My older brother took some time out of his medical degree to finish his mathematics degree. In doing so, he ended up doing his honours year the same year as I was finishing my science honours degree.
Around exam time, I was struck by our different approaches to learning. Neither style was better or worse, but it was like we were playing completely different sports.
As an example, after a day of exams we met for a coffee and a rundown. I was feeling pretty contented that I had managed to produce five essays in a reasonably knowledgeable and articulate manner. My brother was bemused that he had spent more than half of his exam deriving a formula, only to flip the exam page to find the formula on the next page.
That would never, ever, have happened to me, because firstly, I would never have thought to derive a formula - in my mind, formulae are things that should be given to you - and secondly, I would always look through the entire exam in the first 30 seconds in a blind panic to ease my mind.
I have recently returned from Melbourne, working very intensely with a small cohort of people. In the evenings, when work talk had meandered, our conversations ranged over many topics but often returned to a topic that is becoming a greater issue in both countries. How do we narrow the gap between the rich and poor? For me, this is one of the greatest challenges facing New Zealanders in the next 50 years.
Our answers ranged from needing to address basic housing to health and nutrition, but the main solution we came up with time and time again was that every person needs to receive a quality and tailored education.
How do we achieve this when individuals, like my brother and I, have such different needs? A colleague of mine working in education recently sent me a New Zealand Herald article by Simon Collins, ''Dumbing down a generation: Performance of NZ schoolchildren plummeting''.
It is a fairly sobering read, with the message that the current NCEA system forces teachers to narrowly focus on teaching what is tested; encourages schools to steer weaker pupils into easier NCEA subjects they can pass; allows top pupils to relax as soon as they reach the standards or gain 80 NCEA credits; and intensifies competition between schools, so the best schools attract the best teachers and pupils at the cost of declining quality in other schools.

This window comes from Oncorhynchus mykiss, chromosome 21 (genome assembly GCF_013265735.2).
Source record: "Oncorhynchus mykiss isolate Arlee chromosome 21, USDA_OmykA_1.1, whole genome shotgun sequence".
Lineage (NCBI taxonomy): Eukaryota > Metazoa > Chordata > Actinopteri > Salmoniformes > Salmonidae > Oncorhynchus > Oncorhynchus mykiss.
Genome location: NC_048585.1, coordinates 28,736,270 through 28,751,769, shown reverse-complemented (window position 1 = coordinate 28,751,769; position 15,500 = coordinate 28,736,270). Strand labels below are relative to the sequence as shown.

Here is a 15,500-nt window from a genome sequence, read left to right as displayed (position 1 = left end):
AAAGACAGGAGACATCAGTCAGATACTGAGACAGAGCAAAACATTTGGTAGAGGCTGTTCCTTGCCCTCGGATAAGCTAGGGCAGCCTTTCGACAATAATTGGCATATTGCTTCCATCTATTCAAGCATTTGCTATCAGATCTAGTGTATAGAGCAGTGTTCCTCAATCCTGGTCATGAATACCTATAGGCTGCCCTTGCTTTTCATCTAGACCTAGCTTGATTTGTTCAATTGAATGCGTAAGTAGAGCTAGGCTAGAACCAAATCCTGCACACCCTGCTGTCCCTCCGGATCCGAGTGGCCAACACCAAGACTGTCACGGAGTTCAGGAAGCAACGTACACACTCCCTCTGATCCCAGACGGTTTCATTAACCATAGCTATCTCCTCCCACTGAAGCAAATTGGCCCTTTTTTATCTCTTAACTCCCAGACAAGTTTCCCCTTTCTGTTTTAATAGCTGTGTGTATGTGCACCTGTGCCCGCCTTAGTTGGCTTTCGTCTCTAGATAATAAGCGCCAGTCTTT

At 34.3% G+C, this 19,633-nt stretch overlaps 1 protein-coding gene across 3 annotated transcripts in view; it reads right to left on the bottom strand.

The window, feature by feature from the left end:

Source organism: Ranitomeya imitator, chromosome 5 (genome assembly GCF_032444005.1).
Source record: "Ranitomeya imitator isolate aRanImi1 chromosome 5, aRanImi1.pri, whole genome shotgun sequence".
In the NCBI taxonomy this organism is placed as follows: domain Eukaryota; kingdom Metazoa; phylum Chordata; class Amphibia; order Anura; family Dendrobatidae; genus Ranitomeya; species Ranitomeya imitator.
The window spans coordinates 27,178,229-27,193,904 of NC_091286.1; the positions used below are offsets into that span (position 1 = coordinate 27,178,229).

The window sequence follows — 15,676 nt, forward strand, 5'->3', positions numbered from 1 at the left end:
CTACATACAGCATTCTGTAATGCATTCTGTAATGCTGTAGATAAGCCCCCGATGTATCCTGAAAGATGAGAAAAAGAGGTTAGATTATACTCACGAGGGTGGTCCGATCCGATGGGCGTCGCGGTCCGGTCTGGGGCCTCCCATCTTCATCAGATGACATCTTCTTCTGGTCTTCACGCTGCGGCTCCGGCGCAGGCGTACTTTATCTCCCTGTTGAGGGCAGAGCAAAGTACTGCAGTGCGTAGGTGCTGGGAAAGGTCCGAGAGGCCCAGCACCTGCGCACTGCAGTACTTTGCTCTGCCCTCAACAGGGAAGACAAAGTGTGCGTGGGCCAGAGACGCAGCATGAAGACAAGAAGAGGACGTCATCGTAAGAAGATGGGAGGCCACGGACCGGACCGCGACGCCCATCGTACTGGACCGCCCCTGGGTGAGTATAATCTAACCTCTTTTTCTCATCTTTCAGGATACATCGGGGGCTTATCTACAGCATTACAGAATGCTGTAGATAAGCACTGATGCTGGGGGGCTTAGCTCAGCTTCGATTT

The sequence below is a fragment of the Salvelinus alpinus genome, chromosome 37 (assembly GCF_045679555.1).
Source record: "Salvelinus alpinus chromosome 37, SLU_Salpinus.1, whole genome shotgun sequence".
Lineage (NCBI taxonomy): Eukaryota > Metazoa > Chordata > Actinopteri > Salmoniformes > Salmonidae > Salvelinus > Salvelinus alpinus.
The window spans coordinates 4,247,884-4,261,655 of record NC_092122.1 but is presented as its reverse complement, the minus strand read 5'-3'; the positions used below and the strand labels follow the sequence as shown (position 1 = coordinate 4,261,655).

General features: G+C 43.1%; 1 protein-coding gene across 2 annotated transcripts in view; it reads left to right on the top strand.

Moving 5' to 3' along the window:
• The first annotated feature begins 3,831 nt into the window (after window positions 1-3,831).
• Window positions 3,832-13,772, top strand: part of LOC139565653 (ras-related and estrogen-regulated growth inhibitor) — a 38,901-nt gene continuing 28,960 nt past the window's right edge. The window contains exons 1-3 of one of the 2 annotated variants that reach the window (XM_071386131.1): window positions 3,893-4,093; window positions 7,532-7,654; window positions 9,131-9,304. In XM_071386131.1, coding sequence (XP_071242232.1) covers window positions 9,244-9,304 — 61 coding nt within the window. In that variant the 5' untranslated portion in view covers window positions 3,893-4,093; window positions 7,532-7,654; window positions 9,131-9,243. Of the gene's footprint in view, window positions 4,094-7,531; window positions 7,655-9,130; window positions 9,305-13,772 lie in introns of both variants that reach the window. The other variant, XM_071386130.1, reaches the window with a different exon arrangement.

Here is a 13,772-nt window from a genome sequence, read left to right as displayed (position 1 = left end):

I personally think there are some good elements within NCEA; regular feedback and learning in an iterative way within assessment is important.
In other words, I don't have a problem with handing assignments in and then reworking them; this is part of learning and working with our peers to always improve, something, which happens regularly in the workplace.
How do we take the best of NCEA, and also create a more dynamic learning environment? In a Guardian article, ''In an age of robots, schools are teaching our children to be redundant'', George Monbiot asks: ''In the future, if you want a job, you must be as unlike a machine as possible: creative, critical and socially skilled. So why are children being taught to behave like machines?''
He goes on to say: ''The best teachers use their character, creativity and inspiration to trigger children's instinct to learn. So why are character, creativity and inspiration suppressed by a stifling regime of micromanagement?''
Testing is important and, like most parents, I want to know if my children are falling behind. To this end, the current system is probably serving us well in ensuring fewer learners are left behind.
That is vital in closing the gap between the rich and poor, but so too is developing creative learners that think outside the square to become our business and community leaders.
I am definitely not all doom and gloom about New Zealand education. I have seen and met enough excellent teachers to know our children are in mostly capable hands.
Teachers though, need to be able to operate in an environment where they are able to be creative in order to trigger our children's instinct to learn. How do we collectively ensure this happens?